Role of Celebrities and Poster Kids in NGO Fund Raising

While researching the term "poster child" for Fair Trade Recycling's report on Ghana (agonizingly close to completion... footnotes, footnotes!) I ran across some interesting articles on the March of Dimes - the anti polio campaign of the 1940s and 50s.

Wikipedia's article on the March of Dimes had a series of photos on the role of Franklin and Eleanor Roosevelt and the founding of a "National Foundation for Infantile Paralysis (1938)". The campaign's use of photos of children in wheelchairs was effectively a merger of photojournalism and a public health campaign.  In the beginning, American children were asked to each donate a ten cents, and the "March of Dimes" campaign was so successful (if not in raising money from children, for leveraging federal and charitable donations) that it became a model for the charity or non-profit sector.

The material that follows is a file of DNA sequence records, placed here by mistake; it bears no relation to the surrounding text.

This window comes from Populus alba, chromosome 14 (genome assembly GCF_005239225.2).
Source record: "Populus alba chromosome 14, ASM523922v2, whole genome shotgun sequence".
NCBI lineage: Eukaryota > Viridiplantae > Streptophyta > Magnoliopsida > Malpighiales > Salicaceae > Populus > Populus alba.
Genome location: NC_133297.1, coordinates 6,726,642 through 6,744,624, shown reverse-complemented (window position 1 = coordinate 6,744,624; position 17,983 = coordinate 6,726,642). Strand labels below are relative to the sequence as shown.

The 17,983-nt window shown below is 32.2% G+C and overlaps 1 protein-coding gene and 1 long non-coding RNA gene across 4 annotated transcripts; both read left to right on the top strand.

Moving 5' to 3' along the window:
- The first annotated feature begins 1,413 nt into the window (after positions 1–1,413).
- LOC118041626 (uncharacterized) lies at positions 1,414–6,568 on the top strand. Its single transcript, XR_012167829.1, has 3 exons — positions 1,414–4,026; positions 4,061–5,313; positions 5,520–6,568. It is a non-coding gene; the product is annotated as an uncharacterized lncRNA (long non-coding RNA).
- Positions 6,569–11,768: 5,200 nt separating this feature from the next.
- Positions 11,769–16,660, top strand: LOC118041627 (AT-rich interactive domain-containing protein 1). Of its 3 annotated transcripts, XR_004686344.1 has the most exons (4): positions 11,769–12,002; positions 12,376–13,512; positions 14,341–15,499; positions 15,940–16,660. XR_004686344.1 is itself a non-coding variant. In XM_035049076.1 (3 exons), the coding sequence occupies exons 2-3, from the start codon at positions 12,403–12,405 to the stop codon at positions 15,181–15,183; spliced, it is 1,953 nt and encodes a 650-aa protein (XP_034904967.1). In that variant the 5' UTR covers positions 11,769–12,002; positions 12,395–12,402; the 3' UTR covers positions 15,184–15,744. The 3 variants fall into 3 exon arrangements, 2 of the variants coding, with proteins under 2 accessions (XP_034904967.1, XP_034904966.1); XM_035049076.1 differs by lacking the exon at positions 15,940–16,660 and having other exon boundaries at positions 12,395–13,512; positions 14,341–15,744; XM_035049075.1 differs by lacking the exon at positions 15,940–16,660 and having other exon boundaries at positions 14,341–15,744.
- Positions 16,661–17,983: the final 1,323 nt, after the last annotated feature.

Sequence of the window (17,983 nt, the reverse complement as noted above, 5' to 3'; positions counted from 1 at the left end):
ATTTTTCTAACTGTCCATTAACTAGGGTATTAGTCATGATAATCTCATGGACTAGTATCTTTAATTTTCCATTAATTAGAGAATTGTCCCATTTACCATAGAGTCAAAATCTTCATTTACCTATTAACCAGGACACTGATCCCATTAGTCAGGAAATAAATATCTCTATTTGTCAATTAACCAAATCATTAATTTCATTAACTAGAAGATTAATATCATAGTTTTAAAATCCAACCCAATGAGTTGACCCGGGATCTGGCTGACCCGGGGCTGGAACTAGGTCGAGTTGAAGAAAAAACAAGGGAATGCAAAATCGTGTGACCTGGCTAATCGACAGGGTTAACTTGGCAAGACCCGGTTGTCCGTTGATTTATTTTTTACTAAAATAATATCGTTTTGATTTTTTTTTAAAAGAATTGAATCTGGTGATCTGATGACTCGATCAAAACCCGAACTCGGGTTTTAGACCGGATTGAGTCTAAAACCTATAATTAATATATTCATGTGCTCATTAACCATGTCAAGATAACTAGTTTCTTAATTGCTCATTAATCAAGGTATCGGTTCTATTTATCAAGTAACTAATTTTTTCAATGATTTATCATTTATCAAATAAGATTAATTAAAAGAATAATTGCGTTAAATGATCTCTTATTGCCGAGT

Bringing poignant images to stir emotional, nurturing responses from donors earned a label of "poster child campaign".  The term didn't really have any negative connotation until the 1960s.  As I recall from my MBA courses in non-profit management at Boston University (but don't have time to track down), it was a study on "diminishing returns" of a Unicef campaign that resulted in treating photo fundraising more cautiously.  We were taught, as MBA students, that there's a moral dilemma in using photos to raise funds for one non-profit cause if the campaign taxes the empathy of donors.

Celebrities and sad-eyed-children-photography make a powerful weapon.  But it isn't science.  And the worst kind of collateral damage is being waged via environmental malpractice.  Today's blog is about how I don't become cynical, even in the face of rigged bids and shaming attacks on my character.  My heroes stay fresher longer.

The March of Dimes seems to have had a huge role in the successful eradication of polio.  FDR wound up with his profile on the US Mint's ten cent piece.  His wife Eleanor is now a leading candidate for an image to replace Andrew "F* the Supreme Court and Cherokees" Jackson.